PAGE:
`The hard thing for people to take is that there isn't someone playing the part of my life in the movie 50 years after I'm dead,' she told Q Magazine. `I'm doing it myself. No-one has ever done this before.' It's really no surprise that Madonna's female fans are called `wannabes' - when the image takes over, to be like the image is to become it. And in a world of images, Madonna's sexual acrobatics are sterile and quite safe.


We have all become voyeurs and exhibitionists. In the eighties, videos and films mattered more than singles, probably more than most things - whether it was Madonna jerking off, Jane Fonda jerking up and down, or Freddy Krueger just jerking. By comparison to the rock'n'roll of the eighties, the movies had wit, verve, passion and, often, originality. There were certainly far fewer reissues and remakes with movies - quite often, the music chart looked like nothing more than a track listing from an imaginary album called Your All-time Greatest Hits.

In fact, the single most important characteristic of the rock music of the eighties was its almost total lack of originality. The second most important thing was its complete fragmentation into different markets. There was punk, rock, house, thrash, hip-hop, rap, death metal, new folk, old folk, roots, popular opera and world music (which covered everything else). Vinyl faded away, the single collapsed, CDs started a repackaging panic. Film soundtracks and TV adverts dreamt up by the greying rock generation now running Madison Avenue gave the hits of the past a new lease of life. The music didn't die - it just fell apart.

But Humpty had a saviour - a white knight called music television which was really the only thing to happen to rock and pop music in the eighties. The satellite TV station MTV was launched in 1981 as a rolling programme of videos and occasional `live' appearances hosted by bland veejays, satellite-beamed into a few homes and more hotel rooms across the globe. How many people watched it is difficult to say, although by its tenth anniversary MTV boasted 54.5 million subscribers. While most of these may have been in Hiltons, Holiday Inns and Hiatts, MTV's wallpaper approach to music and its global reach were powerful beyond its ratings.

Getting played on MTV was the acme of a music marketing department's ambitions (at least, until Sir Bob Geldof's 1984 `Live Aid' concert lifted benefit gigs into outer orbit and paved the way for a series of global marketing opportunities with street cred). Today MTV can choose from over 8,000 different music videos compared to fewer than 600 in 1981. For MTV's tenth anniversary in 1991, New York's Village Voice newspaper came up with a memo from the very same Island Records mentioned above instructing staff to use speed-dialing buttons on their office phones to unbalance the ballot on the station's `Dial MTV' segment in favour of a Drivin-n-Cryin video.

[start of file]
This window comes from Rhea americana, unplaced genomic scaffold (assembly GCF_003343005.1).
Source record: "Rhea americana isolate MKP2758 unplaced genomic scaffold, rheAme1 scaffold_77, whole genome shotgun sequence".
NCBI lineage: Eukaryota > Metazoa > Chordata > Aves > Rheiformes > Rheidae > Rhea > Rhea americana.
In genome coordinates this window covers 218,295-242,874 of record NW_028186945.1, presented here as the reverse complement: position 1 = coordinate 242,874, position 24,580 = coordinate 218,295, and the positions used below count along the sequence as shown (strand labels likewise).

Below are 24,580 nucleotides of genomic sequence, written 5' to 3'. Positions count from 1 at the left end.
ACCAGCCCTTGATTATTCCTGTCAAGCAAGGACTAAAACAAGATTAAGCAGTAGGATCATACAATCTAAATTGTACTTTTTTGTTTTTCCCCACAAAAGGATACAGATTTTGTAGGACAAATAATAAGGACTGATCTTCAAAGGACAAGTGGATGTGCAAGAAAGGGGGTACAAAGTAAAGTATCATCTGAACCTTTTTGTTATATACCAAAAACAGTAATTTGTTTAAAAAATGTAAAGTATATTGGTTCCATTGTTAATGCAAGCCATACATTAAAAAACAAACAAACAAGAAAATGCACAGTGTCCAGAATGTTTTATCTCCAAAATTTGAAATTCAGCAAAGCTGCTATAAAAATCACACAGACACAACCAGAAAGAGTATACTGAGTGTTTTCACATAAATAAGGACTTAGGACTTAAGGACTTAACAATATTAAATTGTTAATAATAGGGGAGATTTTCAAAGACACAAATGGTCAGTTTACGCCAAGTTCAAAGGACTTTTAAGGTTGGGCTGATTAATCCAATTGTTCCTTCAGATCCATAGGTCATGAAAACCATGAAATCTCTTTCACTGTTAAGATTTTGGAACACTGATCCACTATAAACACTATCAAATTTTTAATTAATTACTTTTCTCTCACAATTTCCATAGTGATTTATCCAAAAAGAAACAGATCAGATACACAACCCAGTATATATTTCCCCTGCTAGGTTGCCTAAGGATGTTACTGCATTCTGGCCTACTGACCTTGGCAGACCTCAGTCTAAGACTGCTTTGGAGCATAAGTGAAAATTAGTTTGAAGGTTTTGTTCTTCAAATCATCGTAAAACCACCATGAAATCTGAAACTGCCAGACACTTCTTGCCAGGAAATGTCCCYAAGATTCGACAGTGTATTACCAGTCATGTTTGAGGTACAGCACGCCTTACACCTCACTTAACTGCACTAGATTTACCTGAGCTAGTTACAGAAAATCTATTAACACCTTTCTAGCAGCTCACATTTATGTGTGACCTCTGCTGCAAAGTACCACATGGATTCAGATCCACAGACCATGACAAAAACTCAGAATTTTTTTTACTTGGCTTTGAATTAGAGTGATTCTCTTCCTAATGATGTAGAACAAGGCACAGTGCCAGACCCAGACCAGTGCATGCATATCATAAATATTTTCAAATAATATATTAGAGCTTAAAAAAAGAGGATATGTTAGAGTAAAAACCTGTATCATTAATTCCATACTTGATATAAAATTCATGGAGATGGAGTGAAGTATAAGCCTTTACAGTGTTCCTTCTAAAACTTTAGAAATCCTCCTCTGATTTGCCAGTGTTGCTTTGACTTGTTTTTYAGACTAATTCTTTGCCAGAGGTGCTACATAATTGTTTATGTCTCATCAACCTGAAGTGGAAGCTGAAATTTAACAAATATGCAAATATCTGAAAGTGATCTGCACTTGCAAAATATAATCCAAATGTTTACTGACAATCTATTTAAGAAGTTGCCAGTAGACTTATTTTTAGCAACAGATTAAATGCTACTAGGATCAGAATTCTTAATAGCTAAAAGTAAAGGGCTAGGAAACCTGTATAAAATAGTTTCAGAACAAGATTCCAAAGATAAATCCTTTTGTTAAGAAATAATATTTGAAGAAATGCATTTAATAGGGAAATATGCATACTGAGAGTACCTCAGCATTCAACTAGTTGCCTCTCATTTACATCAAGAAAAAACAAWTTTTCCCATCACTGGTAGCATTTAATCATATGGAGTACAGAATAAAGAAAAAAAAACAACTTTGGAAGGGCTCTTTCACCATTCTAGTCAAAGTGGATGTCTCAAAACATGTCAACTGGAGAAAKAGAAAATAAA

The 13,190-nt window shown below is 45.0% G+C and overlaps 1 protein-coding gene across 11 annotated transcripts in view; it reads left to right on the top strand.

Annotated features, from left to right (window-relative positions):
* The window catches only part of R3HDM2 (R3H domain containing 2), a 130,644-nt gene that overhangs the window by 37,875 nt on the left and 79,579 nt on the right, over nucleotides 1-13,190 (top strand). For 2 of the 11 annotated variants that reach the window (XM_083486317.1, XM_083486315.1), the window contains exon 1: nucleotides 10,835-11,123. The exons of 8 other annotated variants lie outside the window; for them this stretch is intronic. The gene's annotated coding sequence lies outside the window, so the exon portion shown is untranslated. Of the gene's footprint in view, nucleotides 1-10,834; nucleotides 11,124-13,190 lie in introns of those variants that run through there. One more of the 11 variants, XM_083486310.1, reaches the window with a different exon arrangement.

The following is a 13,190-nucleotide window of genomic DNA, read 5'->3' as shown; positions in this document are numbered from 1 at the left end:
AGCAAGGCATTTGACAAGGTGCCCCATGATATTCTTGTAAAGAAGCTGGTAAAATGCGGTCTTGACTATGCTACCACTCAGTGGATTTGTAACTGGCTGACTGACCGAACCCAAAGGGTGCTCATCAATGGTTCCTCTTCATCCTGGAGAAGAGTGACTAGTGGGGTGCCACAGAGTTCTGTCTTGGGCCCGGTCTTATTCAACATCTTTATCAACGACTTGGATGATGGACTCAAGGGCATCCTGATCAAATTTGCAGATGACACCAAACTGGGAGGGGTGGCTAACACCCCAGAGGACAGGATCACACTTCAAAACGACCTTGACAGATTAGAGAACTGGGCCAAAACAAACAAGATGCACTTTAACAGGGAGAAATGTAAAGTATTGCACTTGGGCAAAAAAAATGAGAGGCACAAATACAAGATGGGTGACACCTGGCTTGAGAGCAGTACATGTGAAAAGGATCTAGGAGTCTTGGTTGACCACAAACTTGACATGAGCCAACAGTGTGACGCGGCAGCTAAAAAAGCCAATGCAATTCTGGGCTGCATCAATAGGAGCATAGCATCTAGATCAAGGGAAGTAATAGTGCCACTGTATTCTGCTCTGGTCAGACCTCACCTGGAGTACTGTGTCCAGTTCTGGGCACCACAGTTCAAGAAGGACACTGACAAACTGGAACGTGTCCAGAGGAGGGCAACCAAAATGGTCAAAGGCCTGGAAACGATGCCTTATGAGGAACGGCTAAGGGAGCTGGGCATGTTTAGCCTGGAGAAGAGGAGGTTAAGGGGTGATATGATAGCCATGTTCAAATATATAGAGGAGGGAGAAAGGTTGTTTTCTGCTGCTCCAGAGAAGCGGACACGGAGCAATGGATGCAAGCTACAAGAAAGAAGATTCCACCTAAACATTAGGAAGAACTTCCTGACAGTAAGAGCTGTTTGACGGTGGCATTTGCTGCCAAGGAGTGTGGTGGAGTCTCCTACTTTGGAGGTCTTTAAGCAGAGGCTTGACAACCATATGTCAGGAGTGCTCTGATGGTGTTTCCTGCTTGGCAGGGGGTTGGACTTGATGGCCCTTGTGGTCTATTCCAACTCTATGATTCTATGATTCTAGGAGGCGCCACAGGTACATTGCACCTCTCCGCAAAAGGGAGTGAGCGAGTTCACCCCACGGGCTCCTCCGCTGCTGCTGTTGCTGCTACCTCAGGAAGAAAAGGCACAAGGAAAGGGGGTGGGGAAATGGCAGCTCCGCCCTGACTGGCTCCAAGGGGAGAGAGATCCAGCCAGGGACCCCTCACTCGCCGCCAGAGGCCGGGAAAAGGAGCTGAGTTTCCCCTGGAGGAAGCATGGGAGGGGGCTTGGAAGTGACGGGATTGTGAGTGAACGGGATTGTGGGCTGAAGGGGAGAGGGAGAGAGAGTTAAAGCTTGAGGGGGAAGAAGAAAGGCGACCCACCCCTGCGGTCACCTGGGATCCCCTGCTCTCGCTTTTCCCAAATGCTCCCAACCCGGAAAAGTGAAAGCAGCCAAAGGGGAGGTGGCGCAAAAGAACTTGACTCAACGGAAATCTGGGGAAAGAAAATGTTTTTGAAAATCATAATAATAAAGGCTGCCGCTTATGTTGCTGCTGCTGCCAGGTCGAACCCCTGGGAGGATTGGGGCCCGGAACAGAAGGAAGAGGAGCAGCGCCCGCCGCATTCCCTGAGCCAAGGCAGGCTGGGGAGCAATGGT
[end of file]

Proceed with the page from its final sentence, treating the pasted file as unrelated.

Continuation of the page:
The power of video and TV is not just to sell music (or whatever now passes for music), but to put the fragmented rock scene back together again under a seamless veneer of dissolves, freeze frames and special effects. According to TV Guide in the US (probably the highest circulation journal in the world), MTV `shaped fashion, defined a youth culture and just may even have saved an entire industry.' Sounds just like the Beatles.

Look at Prince, an ersatz mixture of sixties psychedelia, funk and peace and love symbols. He's drawn comparisons with Smokey Robinson, Sly Stone, George Clinton, James Brown, Jimi Hendrix, David Bowie, Mick Jagger and Aerosmith's Steve Tyler. He has been, according to his fans and critics alike, the only figure in the eighties music scene to be close to genius. But his genius really consists of a light touch with histrionics and a bargain-basement approach to clothes, stage sets, lyrics and musical styles. Made for video!

His erotic push-ups owe more to good marketing strategies than the dangerous expression of untrammelled sexuality, his propensity for black posing pouches and eye makeup, flasher macs or blouses and brocade is an expression of his commitment to packaging, like Madonna. Unlike Madonna, however, Prince doesn't play with image - it's far too serious a business for mere playing. It's the essence of his art.

If the very beginning of his career was in a more-or-less conventional soul-funk mould with a streak of glam rock thrown in, he soon adopted an entirely theatrical devotion to erotic themes. Early on, he cultivated sexual and racial ambiguity and a Bowiesque attachment to costume. (Actually, Adam Ant may have been the biggest influence). He was interesting because he subverted racist stereotypes by playing up an apparent effeminacy and by adopting, musically and lyrically, a white idiom (so much so that many younger fans refused to believe he actually was black - a refusal made all the more natural by Prince's own habit of telling interviewers that, at different times, he had a half black, half Italian father; an all black father and an Italian mother; or just some very mixed genes). It was all cleverly contrived.